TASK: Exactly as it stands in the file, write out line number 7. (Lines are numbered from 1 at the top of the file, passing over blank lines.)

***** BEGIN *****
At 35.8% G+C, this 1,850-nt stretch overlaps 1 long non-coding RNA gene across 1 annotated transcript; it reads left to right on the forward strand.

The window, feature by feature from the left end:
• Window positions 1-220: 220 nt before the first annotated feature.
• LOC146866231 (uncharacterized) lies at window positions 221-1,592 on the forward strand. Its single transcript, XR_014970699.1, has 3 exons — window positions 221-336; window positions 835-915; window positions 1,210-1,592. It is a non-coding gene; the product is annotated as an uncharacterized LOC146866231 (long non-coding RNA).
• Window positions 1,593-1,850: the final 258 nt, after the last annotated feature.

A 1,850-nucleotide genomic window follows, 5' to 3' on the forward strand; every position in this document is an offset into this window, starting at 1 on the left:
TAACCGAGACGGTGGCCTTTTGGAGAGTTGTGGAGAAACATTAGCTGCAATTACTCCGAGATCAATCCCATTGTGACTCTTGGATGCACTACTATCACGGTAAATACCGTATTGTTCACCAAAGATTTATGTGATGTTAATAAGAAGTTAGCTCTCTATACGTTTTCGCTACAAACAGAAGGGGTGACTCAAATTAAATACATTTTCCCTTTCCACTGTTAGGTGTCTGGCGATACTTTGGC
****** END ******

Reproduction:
TAACCGAGACGGTGGCCTTTTGGAGAGTTGTGGAGAAACATTAGCTGCAATTACTCCGAGATCAATCCCATTGTGACTCTTGGATGCACTACTATCACGGTAAATACCGTATTGTTCACCAAAGATTTATGTGATGTTAATAAGAAGTTAGCTCTCTATACGTTTTCGCTACAAACAGAAGGGGTGACTCAAATTAAATACATTTTCCCTTTCCACTGTTAGGTGTCTGGCGATACTTTGGC